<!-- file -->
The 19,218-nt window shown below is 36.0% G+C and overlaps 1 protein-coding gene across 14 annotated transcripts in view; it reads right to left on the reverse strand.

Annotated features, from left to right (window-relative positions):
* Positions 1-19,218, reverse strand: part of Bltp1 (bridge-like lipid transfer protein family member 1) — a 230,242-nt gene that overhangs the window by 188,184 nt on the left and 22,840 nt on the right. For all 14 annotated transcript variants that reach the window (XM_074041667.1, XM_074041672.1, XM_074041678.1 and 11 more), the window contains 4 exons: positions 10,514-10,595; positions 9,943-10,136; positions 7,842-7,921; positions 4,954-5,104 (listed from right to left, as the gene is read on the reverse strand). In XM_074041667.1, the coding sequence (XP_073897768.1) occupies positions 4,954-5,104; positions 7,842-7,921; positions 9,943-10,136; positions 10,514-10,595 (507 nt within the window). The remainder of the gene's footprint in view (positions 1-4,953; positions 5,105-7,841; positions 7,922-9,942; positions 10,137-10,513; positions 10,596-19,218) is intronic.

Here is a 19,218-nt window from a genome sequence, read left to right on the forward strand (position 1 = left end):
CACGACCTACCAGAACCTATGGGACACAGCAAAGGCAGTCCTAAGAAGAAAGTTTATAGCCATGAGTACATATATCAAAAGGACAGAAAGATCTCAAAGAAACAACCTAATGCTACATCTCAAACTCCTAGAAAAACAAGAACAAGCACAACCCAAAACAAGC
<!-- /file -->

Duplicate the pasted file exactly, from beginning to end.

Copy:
The 19,218-nt window shown below is 36.0% G+C and overlaps 1 protein-coding gene across 14 annotated transcripts in view; it reads right to left on the reverse strand.

Annotated features, from left to right (window-relative positions):
* Positions 1-19,218, reverse strand: part of Bltp1 (bridge-like lipid transfer protein family member 1) — a 230,242-nt gene that overhangs the window by 188,184 nt on the left and 22,840 nt on the right. For all 14 annotated transcript variants that reach the window (XM_074041667.1, XM_074041672.1, XM_074041678.1 and 11 more), the window contains 4 exons: positions 10,514-10,595; positions 9,943-10,136; positions 7,842-7,921; positions 4,954-5,104 (listed from right to left, as the gene is read on the reverse strand). In XM_074041667.1, the coding sequence (XP_073897768.1) occupies positions 4,954-5,104; positions 7,842-7,921; positions 9,943-10,136; positions 10,514-10,595 (507 nt within the window). The remainder of the gene's footprint in view (positions 1-4,953; positions 5,105-7,841; positions 7,922-9,942; positions 10,137-10,513; positions 10,596-19,218) is intronic.

Here is a 19,218-nt window from a genome sequence, read left to right on the forward strand (position 1 = left end):
CACGACCTACCAGAACCTATGGGACACAGCAAAGGCAGTCCTAAGAAGAAAGTTTATAGCCATGAGTACATATATCAAAAGGACAGAAAGATCTCAAAGAAACAACCTAATGCTACATCTCAAACTCCTAGAAAAACAAGAACAAGCACAACCCAAAACAAGC